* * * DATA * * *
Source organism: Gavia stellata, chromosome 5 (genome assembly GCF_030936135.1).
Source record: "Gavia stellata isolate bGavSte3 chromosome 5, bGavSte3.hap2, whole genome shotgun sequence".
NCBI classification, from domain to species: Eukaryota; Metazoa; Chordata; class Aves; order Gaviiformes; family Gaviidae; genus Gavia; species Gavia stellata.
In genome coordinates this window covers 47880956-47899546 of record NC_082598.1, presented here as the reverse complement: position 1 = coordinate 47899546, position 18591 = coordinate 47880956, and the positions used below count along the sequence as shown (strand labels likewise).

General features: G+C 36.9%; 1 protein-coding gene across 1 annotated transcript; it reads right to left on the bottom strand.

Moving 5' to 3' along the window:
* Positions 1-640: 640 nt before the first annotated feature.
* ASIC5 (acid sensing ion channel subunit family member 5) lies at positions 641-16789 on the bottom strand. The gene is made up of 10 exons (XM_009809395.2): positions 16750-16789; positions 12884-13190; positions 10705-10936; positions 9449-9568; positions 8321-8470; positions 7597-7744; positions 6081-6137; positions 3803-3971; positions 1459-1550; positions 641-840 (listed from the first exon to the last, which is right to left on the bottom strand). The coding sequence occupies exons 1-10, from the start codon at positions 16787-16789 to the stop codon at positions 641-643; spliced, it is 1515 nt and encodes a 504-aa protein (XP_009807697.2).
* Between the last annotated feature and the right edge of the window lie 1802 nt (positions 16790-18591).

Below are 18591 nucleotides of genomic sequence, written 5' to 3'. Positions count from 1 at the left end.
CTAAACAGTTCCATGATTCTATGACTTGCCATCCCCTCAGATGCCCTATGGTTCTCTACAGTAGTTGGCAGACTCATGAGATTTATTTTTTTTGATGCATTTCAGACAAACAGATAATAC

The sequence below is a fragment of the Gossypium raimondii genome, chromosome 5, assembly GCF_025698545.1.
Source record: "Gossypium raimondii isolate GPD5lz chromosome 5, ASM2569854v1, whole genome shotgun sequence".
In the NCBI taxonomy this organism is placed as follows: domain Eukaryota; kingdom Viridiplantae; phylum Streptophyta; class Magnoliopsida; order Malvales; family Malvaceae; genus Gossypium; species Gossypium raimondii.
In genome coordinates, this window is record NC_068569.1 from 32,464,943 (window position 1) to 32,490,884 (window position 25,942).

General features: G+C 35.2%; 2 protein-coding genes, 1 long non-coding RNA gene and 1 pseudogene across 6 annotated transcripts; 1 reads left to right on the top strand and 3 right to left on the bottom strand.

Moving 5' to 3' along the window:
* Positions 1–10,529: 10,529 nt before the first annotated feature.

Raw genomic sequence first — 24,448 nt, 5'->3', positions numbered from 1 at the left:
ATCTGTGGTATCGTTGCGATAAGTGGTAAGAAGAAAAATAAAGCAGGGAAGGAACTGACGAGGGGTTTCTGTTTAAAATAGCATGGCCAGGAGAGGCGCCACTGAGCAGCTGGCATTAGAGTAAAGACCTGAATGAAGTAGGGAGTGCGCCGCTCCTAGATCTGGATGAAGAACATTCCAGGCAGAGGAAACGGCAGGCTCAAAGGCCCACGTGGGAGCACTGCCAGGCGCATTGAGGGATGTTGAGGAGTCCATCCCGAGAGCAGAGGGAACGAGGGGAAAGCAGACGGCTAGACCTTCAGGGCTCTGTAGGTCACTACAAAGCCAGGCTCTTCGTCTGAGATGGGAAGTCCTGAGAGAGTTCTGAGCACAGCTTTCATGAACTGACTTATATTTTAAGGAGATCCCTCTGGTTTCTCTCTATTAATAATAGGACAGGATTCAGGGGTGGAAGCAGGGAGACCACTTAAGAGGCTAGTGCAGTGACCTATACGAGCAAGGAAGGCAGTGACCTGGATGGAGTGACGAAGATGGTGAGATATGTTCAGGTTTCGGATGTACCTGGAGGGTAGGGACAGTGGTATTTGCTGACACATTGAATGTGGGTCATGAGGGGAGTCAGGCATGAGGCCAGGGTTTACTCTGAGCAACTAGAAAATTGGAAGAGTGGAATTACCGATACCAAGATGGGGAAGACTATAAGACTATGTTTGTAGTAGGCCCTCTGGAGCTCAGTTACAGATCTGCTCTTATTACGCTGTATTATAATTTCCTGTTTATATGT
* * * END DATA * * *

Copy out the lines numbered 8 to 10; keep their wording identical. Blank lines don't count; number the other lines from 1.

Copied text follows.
* ASIC5 (acid sensing ion channel subunit family member 5) lies at positions 641-16789 on the bottom strand. The gene is made up of 10 exons (XM_009809395.2): positions 16750-16789; positions 12884-13190; positions 10705-10936; positions 9449-9568; positions 8321-8470; positions 7597-7744; positions 6081-6137; positions 3803-3971; positions 1459-1550; positions 641-840 (listed from the first exon to the last, which is right to left on the bottom strand). The coding sequence occupies exons 1-10, from the start codon at positions 16787-16789 to the stop codon at positions 641-643; spliced, it is 1515 nt and encodes a 504-aa protein (XP_009807697.2).
* Between the last annotated feature and the right edge of the window lie 1802 nt (positions 16790-18591).

Below are 18591 nucleotides of genomic sequence, written 5' to 3'. Positions count from 1 at the left end.